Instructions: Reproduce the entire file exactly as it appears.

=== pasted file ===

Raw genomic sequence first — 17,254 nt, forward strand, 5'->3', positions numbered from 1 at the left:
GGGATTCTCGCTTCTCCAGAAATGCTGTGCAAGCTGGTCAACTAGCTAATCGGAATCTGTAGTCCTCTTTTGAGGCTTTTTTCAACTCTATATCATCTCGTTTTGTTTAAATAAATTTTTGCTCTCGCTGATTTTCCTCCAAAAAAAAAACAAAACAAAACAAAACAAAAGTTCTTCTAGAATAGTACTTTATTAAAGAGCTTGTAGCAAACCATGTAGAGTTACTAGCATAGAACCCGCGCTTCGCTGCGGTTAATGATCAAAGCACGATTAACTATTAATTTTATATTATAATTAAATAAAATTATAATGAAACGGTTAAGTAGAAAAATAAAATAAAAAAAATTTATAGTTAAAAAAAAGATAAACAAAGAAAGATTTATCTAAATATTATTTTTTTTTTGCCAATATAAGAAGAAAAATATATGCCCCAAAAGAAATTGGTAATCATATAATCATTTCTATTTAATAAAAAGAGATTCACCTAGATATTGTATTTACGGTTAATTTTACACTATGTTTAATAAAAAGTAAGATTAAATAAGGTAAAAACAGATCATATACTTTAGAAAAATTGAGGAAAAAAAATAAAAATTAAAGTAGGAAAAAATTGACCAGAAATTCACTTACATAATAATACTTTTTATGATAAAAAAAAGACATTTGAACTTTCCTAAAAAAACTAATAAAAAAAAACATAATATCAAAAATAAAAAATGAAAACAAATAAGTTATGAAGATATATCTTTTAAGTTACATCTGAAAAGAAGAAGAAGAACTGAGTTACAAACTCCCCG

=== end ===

Raw genomic sequence first — 17,254 nt, forward strand, 5'->3', positions numbered from 1 at the left:
GGGATTCTCGCTTCTCCAGAAATGCTGTGCAAGCTGGTCAACTAGCTAATCGGAATCTGTAGTCCTCTTTTGAGGCTTTTTTCAACTCTATATCATCTCGTTTTGTTTAAATAAATTTTTGCTCTCGCTGATTTTCCTCCAAAAAAAAAACAAAACAAAACAAAACAAAAGTTCTTCTAGAATAGTACTTTATTAAAGAGCTTGTAGCAAACCATGTAGAGTTACTAGCATAGAACCCGCGCTTCGCTGCGGTTAATGATCAAAGCACGATTAACTATTAATTTTATATTATAATTAAATAAAATTATAATGAAACGGTTAAGTAGAAAAATAAAATAAAAAAAATTTATAGTTAAAAAAAAGATAAACAAAGAAAGATTTATCTAAATATTATTTTTTTTTTGCCAATATAAGAAGAAAAATATATGCCCCAAAAGAAATTGGTAATCATATAATCATTTCTATTTAATAAAAAGAGATTCACCTAGATATTGTATTTACGGTTAATTTTACACTATGTTTAATAAAAAGTAAGATTAAATAAGGTAAAAACAGATCATATACTTTAGAAAAATTGAGGAAAAAAAATAAAAATTAAAGTAGGAAAAAATTGACCAGAAATTCACTTACATAATAATACTTTTTATGATAAAAAAAAGACATTTGAACTTTCCTAAAAAAACTAATAAAAAAAAACATAATATCAAAAATAAAAAATGAAAACAAATAAGTTATGAAGATATATCTTTTAAGTTACATCTGAAAAGAAGAAGAAGAACTGAGTTACAAACTCCCCG